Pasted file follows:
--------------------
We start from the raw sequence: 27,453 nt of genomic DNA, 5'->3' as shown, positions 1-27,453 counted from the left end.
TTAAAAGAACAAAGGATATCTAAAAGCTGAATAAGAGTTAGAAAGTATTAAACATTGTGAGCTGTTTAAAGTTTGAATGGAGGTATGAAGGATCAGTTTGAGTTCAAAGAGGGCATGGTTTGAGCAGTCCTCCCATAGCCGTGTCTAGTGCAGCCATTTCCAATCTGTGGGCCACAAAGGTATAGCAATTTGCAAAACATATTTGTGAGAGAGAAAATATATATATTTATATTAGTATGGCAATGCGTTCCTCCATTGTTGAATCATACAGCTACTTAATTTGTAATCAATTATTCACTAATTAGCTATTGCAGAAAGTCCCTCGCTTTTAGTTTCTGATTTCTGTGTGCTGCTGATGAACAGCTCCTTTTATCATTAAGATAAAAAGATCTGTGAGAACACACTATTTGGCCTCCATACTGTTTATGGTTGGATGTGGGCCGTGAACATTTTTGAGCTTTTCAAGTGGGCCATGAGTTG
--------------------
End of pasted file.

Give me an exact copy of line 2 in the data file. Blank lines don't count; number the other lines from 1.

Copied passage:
TTAAAAGAACAAAGGATATCTAAAAGCTGAATAAGAGTTAGAAAGTATTAAACATTGTGAGCTGTTTAAAGTTTGAATGGAGGTATGAAGGATCAGTTTGAGTTCAAAGAGGGCATGGTTTGAGCAGTCCTCCCATAGCCGTGTCTAGTGCAGCCATTTCCAATCTGTGGGCCACAAAGGTATAGCAATTTGCAAAACATATTTGTGAGAGAGAAAATATATATATTTATATTAGTATGGCAATGCGTTCCTCCATTGTTGAATCATACAGCTACTTAATTTGTAATCAATTATTCACTAATTAGCTATTGCAGAAAGTCCCTCGCTTTTAGTTTCTGATTTCTGTGTGCTGCTGATGAACAGCTCCTTTTATCATTAAGATAAAAAGATCTGTGAGAACACACTATTTGGCCTCCATACTGTTTATGGTTGGATGTGGGCCGTGAACATTTTTGAGCTTTTCAAGTGGGCCATGAGTTG